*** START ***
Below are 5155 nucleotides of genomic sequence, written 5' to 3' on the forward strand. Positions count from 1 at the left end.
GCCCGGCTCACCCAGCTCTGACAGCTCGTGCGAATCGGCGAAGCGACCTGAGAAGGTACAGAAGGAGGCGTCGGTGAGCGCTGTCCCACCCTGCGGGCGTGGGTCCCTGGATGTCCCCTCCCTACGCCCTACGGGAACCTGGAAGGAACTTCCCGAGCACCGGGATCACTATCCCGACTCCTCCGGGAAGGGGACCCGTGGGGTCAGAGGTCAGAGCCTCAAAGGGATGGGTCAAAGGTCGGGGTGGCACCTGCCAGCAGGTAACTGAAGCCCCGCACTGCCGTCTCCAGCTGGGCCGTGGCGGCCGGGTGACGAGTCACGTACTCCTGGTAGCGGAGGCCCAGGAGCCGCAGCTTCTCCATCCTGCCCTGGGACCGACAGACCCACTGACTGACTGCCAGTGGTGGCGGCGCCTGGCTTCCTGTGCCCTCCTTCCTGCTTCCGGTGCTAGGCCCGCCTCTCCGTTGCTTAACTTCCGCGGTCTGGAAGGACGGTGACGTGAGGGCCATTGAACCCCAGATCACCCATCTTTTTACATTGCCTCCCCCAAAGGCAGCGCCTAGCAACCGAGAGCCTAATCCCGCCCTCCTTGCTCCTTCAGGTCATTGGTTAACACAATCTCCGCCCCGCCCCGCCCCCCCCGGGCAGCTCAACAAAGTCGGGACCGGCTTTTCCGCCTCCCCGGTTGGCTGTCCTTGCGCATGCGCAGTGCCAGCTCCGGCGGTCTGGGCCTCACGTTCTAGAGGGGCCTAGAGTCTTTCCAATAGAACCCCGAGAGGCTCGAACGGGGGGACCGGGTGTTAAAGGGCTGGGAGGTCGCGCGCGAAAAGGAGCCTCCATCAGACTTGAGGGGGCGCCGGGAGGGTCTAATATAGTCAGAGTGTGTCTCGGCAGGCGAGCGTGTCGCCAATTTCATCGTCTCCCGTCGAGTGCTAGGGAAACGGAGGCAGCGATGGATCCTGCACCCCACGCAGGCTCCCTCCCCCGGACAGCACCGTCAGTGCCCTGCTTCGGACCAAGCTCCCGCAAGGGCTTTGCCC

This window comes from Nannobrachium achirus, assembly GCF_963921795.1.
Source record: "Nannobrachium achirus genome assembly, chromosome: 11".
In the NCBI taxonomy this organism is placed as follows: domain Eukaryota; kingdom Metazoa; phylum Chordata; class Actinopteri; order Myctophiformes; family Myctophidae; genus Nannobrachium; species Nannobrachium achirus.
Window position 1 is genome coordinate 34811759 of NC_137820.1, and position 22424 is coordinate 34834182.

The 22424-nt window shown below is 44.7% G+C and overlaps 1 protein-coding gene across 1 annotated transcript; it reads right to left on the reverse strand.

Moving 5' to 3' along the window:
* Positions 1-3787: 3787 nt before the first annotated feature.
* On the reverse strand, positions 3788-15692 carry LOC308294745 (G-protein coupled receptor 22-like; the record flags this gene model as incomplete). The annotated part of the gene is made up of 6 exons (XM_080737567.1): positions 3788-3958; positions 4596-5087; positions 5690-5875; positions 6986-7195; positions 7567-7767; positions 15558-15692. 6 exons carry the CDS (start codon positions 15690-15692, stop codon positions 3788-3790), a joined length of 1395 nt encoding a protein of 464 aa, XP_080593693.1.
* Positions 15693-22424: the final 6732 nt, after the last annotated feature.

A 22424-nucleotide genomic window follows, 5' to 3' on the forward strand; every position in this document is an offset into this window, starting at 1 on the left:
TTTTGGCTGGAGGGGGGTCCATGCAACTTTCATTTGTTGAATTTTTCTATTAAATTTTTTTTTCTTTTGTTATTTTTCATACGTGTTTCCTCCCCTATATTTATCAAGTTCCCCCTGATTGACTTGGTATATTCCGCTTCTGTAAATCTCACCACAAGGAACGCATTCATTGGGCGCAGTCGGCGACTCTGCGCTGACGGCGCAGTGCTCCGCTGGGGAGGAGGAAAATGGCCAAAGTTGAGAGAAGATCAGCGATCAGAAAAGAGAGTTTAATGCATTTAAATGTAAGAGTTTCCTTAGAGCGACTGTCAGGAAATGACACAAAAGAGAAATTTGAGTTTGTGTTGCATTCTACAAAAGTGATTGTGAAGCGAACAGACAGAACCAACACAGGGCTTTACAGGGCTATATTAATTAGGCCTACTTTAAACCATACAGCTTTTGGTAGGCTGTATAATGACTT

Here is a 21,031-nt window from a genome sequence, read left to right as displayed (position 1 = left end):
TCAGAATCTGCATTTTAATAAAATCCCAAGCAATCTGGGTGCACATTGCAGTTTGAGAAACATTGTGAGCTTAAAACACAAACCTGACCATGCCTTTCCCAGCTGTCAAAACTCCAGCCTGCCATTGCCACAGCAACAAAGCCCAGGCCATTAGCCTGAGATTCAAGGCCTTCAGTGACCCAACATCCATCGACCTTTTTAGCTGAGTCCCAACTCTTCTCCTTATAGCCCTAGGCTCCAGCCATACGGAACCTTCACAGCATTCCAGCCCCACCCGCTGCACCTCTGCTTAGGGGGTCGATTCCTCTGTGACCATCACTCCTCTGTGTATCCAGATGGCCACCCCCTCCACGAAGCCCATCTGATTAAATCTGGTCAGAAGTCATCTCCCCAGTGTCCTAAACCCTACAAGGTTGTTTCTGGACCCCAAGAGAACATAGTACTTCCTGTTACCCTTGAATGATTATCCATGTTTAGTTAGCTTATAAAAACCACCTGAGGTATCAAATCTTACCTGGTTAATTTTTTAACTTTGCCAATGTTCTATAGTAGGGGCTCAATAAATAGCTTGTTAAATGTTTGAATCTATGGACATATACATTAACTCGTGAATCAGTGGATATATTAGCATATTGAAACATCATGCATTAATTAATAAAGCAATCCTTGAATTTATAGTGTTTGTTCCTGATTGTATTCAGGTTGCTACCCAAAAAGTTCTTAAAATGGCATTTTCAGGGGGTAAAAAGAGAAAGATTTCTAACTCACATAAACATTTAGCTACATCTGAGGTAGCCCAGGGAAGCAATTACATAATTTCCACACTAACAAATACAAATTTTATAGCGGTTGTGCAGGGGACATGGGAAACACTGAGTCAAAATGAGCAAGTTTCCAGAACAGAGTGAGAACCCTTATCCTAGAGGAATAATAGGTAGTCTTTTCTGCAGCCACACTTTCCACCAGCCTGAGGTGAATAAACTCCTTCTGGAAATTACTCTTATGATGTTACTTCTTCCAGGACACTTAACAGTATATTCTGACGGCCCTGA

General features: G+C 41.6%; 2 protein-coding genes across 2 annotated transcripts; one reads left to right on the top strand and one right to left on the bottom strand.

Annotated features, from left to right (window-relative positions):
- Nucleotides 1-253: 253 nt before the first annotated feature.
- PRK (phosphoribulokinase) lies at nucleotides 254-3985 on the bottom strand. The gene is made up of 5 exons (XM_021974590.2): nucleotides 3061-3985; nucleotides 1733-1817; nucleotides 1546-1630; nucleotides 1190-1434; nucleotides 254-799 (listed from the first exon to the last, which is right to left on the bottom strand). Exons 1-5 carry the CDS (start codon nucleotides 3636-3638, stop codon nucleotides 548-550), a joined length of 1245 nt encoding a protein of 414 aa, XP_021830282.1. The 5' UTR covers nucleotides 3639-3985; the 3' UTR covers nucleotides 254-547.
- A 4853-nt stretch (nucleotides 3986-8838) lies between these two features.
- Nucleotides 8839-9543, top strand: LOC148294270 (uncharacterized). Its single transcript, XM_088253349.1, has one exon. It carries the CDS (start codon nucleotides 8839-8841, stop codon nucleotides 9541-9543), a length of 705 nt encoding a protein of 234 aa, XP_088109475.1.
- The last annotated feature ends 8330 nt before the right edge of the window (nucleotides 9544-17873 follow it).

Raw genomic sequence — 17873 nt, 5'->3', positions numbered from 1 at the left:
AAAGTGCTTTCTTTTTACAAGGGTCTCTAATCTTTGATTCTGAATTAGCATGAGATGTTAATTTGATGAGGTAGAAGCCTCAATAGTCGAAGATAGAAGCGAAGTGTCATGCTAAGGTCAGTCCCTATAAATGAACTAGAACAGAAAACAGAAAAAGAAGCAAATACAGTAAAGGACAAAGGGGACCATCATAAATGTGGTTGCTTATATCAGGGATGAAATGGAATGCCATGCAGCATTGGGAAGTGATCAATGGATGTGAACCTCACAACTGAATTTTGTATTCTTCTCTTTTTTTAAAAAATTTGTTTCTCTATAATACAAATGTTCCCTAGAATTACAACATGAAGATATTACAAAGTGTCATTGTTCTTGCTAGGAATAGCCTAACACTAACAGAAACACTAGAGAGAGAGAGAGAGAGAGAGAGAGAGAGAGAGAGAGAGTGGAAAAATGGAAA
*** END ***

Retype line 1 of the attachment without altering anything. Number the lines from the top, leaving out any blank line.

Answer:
Below are 5155 nucleotides of genomic sequence, written 5' to 3' on the forward strand. Positions count from 1 at the left end.